“Therefore we do not lose heart. Even though our outward man is perishing, yet the inward man is being renewed day by day. For our light affliction, which is but for a moment, is working for us a far more exceeding and eternal weight of glory, while we do not look at the things which are seen, but at the things which are not seen. For the things which are seen are temporary, but the things which are not seen are eternal” (2 Corinthians 4:16-18).
If we look at our life at this moment, how do we see our trials? Are they burdensome, depressing, overwhelming, worthless, and to be avoided at all cost? Or can we rise up higher and see the eternal realm? Everything depends on seeing the unseen and the eternal. Are we living as if we were a citizen of heaven or a citizen of earth? Are we bringing the eternal dimension into our daily tasks and the ordinary?
It is possible to live as if everything is charged with eternity. We as believers have the calling to bring eternity into time, of bringing the reality of heaven down to earth. God wants us to lay up our treasures in heaven and live in the joy of being rewarded for everything we do for Jesus’ sake. Even giving a cold glass of water will not lose its reward when we do it for Jesus.
If we live as the world lives by seeking to find fulfillment now, then how are we different than those who do not know Christ? We are living like mere men who have not tasted of heaven and are blinded by the alluring traps of the enemy. We are trying to make the emptiness of this life our home. The whole world lies in massive deception. Many of us keep rearranging the furniture in our earthly life (endless buying, multiple divorces, countless addictions) without ever finding true fulfillment and joy. It just can’t be found without Jesus.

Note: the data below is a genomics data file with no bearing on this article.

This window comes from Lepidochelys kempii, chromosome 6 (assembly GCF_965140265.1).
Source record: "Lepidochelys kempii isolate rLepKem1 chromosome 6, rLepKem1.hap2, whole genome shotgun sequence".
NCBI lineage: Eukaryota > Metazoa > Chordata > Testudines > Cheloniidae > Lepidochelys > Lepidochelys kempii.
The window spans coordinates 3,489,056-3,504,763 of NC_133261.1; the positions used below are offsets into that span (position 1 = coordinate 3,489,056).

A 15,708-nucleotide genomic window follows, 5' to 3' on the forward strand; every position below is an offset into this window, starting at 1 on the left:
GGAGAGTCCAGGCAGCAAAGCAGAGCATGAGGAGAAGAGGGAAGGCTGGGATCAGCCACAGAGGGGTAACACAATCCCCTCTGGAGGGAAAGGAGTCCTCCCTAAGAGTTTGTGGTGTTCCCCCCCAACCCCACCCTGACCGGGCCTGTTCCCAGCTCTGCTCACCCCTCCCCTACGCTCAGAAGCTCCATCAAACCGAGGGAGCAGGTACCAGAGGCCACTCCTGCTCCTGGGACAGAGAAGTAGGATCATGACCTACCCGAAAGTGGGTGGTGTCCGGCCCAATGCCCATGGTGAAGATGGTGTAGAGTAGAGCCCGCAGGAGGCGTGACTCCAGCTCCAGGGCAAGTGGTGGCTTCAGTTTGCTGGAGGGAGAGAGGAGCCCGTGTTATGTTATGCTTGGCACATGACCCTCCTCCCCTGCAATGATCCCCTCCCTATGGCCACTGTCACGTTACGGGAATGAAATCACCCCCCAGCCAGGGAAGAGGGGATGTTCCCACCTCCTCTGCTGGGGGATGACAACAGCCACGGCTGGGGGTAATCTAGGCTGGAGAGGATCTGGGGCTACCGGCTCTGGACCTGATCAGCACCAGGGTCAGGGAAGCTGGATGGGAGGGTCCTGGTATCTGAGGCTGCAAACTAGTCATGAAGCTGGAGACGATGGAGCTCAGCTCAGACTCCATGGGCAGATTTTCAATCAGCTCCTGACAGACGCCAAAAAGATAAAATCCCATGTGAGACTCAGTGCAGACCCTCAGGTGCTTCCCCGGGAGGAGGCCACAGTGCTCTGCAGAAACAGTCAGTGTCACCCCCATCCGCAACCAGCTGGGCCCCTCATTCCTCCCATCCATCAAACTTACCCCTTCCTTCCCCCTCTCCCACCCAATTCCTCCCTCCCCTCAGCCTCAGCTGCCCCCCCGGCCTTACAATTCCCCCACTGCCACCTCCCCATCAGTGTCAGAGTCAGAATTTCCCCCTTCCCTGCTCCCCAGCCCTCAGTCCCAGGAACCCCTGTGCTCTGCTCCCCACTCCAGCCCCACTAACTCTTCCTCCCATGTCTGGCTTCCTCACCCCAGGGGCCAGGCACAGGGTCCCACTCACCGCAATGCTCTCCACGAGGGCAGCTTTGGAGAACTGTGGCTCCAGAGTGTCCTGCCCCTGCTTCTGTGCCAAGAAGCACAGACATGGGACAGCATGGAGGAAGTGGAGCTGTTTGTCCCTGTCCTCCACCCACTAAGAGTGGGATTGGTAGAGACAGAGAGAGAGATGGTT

The Bible says that we are strangers on earth and are looking for a city whose maker and builder is God (Hebrews 11:10).
It’s time to live up to our true heavenly calling. True joy is found only in living for heaven, where the glitter of this world has lost its glamour and power. An eternal perspective changes everything. There is an unbelievable purity and simplicity in knowing Christ that is far greater than anything this world offers. But we can so easily be led astray (2 Corinthians 11:3).
As believers we must understand this message about the eternal. The urgency around us screams for our attention. We can no longer say that what is coming on the world is just a bad dream. This is the hour where the Lord is asking us to rise up to our true calling. He wants us to shake off the lies and be all that He intended for us to be at this hour. He wants us to set our minds and hearts on things above. Only then can He truly use us to the fullest extent for His glory. With an eternal perspective: